It’s because AJ Maddah is greedy and decided to invest in other companies which failed and ended losing a lot of money when he could’ve paid the bands first and then try to buy the companies but no he’s greedy.

            Bands require managers, insurance, tickets (most likely private if they’re big), there’s a lot of factors that come into play on how much they get paid.
            It makes sense that a more popular artist is going to get paid more than artist that no one has heard of.

            It’s like saying a social worker should get paid the same amount as a social worker.

          • SicktoDeath

            Yep, like I said, it probably had absolutely nothing to do with it.

          • xb12r

            I’m assuming Marilyn Manson is the Acura, having seen him play…

          • Melanie James

            For what it’s worth, I saw him in 2003 maybe in Melbourne and he was amazing..

          • xb12r

            He must have gone downhill rapidly for the last 10 years or so. Last years Soundwave performance made Meatloaf’s Grand Final show look good

          • aroth

            It’s Marilyn Manson’s fault for demanding a fixed payment instead of a percentage of gross ticket sales.

            Performing arts and vehicles are entirely different classes of products.

          • iArgue

            Because “pay to play” works so well for local acts. Percentage of ticket sales… Gimme a break.

          • aroth

            Who said anything about “pay to play”? That’s entirely different than what I suggested.

            A fixed price only makes sense on things that have a fixed, determinable value. The value of having a band perform at an event is not fixed, and is a direct function of how many people decide to buy tickets to see that band. A percentage of ticket sales (with advances to the artist paid as the money is advanced from the ticketing agent) makes far more sense than agreeing upon a fixed amount up front.

            Soundwave itself demonstrates that the latter approach is a good way to bankrupt your event if ticket sales are softer than expected.

          • iArgue

            “Who said anything about “pay to play”? That’s entirely different than what I suggested.”

            It’s exactly what you suggested. When you pay a band with a cut of ticket sales, that band usually has to buy those tickets up front with their own money, then sell the tickets themselves to make their money back. Otherwise, you don’t know which people are there to see which band. Smaller bands constantly get stuck doing this, and they can end up paying hundreds or thousands of dollars of their own money just to play a good show. It’s nonsense.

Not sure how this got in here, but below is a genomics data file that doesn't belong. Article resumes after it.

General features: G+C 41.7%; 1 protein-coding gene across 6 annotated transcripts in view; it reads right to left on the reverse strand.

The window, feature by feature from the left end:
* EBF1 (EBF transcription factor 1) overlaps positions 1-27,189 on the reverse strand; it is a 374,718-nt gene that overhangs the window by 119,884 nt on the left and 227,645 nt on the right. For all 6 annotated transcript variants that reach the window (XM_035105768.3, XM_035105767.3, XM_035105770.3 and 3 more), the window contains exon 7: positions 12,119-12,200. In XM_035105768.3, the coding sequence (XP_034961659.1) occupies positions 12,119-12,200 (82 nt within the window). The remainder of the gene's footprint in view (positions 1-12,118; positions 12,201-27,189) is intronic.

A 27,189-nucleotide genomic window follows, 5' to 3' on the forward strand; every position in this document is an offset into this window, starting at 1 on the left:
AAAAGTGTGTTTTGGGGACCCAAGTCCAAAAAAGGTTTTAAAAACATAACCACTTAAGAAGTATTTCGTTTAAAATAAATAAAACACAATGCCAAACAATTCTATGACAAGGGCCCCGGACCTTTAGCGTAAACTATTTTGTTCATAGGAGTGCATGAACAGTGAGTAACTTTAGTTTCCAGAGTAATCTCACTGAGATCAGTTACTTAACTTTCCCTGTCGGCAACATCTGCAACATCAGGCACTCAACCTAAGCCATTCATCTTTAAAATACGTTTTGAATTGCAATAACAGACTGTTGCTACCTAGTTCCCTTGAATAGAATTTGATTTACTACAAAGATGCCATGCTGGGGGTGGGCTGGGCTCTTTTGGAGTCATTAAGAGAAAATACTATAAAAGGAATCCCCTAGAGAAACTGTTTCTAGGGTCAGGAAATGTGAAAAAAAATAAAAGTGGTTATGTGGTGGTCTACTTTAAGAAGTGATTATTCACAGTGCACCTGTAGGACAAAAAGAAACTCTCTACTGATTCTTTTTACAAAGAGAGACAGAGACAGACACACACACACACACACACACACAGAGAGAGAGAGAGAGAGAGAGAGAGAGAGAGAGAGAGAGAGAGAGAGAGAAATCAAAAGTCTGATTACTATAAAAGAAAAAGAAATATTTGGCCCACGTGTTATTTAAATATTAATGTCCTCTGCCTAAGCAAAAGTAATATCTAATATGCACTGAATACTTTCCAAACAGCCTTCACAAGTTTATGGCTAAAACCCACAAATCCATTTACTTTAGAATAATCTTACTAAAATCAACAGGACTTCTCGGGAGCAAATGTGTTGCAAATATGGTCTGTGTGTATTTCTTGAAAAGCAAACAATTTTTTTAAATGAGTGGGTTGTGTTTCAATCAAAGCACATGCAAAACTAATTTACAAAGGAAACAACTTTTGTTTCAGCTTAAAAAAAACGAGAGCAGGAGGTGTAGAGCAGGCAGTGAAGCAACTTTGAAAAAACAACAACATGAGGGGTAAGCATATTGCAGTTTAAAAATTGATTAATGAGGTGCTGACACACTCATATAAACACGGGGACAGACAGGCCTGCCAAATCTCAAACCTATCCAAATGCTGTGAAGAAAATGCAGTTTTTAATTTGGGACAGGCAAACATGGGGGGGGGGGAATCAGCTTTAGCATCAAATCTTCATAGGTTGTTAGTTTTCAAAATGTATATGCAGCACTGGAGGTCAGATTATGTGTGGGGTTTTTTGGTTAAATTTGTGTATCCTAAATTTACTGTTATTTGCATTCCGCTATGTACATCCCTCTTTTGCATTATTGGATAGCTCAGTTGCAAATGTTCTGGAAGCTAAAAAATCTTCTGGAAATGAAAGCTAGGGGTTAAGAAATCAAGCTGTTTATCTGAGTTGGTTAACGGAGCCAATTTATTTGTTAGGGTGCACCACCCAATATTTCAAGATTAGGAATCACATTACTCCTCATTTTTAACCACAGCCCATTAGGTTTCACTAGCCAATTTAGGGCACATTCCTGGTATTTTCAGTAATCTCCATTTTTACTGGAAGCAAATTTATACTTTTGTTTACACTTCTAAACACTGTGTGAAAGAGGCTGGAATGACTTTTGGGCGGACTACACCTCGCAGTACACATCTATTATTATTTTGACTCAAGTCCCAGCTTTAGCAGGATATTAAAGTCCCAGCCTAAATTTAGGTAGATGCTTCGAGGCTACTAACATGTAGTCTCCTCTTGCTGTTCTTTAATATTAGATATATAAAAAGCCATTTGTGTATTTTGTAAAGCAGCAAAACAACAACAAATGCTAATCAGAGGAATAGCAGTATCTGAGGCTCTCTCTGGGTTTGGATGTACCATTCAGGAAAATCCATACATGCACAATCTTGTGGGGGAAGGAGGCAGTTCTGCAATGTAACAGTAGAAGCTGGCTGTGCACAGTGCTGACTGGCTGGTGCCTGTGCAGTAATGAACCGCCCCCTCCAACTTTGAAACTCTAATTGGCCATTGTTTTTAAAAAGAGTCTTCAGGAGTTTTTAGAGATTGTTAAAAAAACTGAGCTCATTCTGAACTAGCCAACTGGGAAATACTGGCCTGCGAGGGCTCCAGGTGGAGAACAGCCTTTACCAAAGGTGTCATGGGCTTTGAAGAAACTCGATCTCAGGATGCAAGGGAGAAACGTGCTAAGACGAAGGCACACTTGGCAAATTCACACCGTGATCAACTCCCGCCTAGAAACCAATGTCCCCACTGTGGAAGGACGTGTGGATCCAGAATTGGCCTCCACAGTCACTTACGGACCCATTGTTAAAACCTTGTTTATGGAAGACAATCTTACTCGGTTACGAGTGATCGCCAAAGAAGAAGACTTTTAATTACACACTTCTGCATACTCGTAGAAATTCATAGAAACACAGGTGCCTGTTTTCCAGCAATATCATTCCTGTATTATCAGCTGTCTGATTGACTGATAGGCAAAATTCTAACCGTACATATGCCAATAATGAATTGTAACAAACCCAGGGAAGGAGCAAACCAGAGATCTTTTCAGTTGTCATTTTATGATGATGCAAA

Or. You don’t have the bands buy their own tickets, but then you’re stuck negotiating what % of 100% each band is entitled to.

            Either way, you’re shuffling part of the responsibility of show promotion onto the artists, who at this stage of their careers, are *not* show promoters. That’s why you have promotion companies that put shows on. And if a promoter is so terrible that they can’t organize a big show, then that’s not the artist’s fault. The promoter and artist negotiated a price for the performance. That’s that. The promoter has to then… PROMOTE.

          • aroth

            I was suggesting the second option you describe. I would agree that the first is nonsense (both for turning bands into ticket resellers and because it’s too hard to track who’s attending because of which band(s)).

            As for promotion, it doesn’t really shift responsibility. As long as the promoter still holds a percentage and remains the one on the hook for the event’s other fixed costs (facilities, permits, vendors, etc.), it’s still their responsibility to drive sales to cover those costs. Though it does add a strong, optional incentive for everyone else with a percentage to do some promotion of their own. Which tends to happen anyways, through social media and the like.

          • iArgue

            It absolutely shifts responsibility. It’s like being on retail commission instead of salary. In effect, the artist is doing two jobs just to get paid for one. It’s effectively pay-to-play any way you cut it.

            And that’s not including the possible scenario where ticket sales aren’t even enough to cover techs, lodging, food, travel, etc. In order to do this kind of performing, full-time, you need some guarantees.

  • pamccamp

    The real travesty here is that Fall Out Boy was paid to play music.

  • Jessica

    Yeah some of the prices are a little much, but why would you even book someone for a certain amount if you couldnt pay them?

    • aroth

      To drive ticket sales. If advertising Pumpkins, Soundgarden, and Slipknot as your headliners brings in 50,000 more tickets at $150 apiece than you’d get without those bands, you probably can pay them those ridiculous amounts.

      My question is, how poor were 2015 sales if there are still millions of dollars in outstanding payments for 2015 acts?

  • mauriziojuvefc

    Debts owed to Soundwave?

  • Mark Plews

    how the fuck could you lose money on a hard rock festival in australia??? maybe there would be more people there if we were treated with some respect, and not blatantly ripped off at every food and drink outlet.

  • Ps Levi

    Bands seriously overpaid.

    • Gid

      It’s not just the bands, it’s their crew, managers, EVERYONE associated with the band. Very often a LOT of people need to be paid.

  • Nicholas Thomas

    “$5,720.60 owed to Melbourne band Ne Obliviscaris and $2,132,075 owed to rock heavyweights Soundgarden.”
    Can we switch this?

  • Soundeditorrrr

    The promoter was essentially running a Ponzi scheme after he tried to expand and lost a lot of $ on the other festivals. He would then take money upfront for forward expenses but use it to pay debts from prior events. Eventually it caught up to him. If you read the linked article within it explains a lot. The promoter is a reckless idiot and should never ever be allowed to put on an event ever again. Also it looks as though anyone who bought 2016 tickets is screwed out of a refund- thanks to him. Don’t blame the 2015 bands- he agreed to pay what they charge but never did.